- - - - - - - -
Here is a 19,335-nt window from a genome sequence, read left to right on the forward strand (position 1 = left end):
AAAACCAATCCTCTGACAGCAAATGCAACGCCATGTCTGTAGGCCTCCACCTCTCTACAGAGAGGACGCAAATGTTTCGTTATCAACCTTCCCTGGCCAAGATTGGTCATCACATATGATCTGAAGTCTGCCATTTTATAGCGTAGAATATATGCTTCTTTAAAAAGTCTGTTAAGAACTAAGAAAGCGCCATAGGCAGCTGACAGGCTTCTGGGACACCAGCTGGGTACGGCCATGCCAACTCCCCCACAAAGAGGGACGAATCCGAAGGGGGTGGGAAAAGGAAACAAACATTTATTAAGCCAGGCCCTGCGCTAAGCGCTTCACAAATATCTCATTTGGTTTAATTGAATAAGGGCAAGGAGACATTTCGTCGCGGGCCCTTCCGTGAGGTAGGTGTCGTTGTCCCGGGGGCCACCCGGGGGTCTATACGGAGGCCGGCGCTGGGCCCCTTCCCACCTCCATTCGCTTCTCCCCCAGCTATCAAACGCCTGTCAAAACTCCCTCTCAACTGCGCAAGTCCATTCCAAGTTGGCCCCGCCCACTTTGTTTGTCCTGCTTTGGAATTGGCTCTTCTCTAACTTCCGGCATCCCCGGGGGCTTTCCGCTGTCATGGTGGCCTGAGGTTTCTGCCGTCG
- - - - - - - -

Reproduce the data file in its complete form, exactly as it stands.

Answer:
Here is a 19,335-nt window from a genome sequence, read left to right on the forward strand (position 1 = left end):
AAAACCAATCCTCTGACAGCAAATGCAACGCCATGTCTGTAGGCCTCCACCTCTCTACAGAGAGGACGCAAATGTTTCGTTATCAACCTTCCCTGGCCAAGATTGGTCATCACATATGATCTGAAGTCTGCCATTTTATAGCGTAGAATATATGCTTCTTTAAAAAGTCTGTTAAGAACTAAGAAAGCGCCATAGGCAGCTGACAGGCTTCTGGGACACCAGCTGGGTACGGCCATGCCAACTCCCCCACAAAGAGGGACGAATCCGAAGGGGGTGGGAAAAGGAAACAAACATTTATTAAGCCAGGCCCTGCGCTAAGCGCTTCACAAATATCTCATTTGGTTTAATTGAATAAGGGCAAGGAGACATTTCGTCGCGGGCCCTTCCGTGAGGTAGGTGTCGTTGTCCCGGGGGCCACCCGGGGGTCTATACGGAGGCCGGCGCTGGGCCCCTTCCCACCTCCATTCGCTTCTCCCCCAGCTATCAAACGCCTGTCAAAACTCCCTCTCAACTGCGCAAGTCCATTCCAAGTTGGCCCCGCCCACTTTGTTTGTCCTGCTTTGGAATTGGCTCTTCTCTAACTTCCGGCATCCCCGGGGGCTTTCCGCTGTCATGGTGGCCTGAGGTTTCTGCCGTCG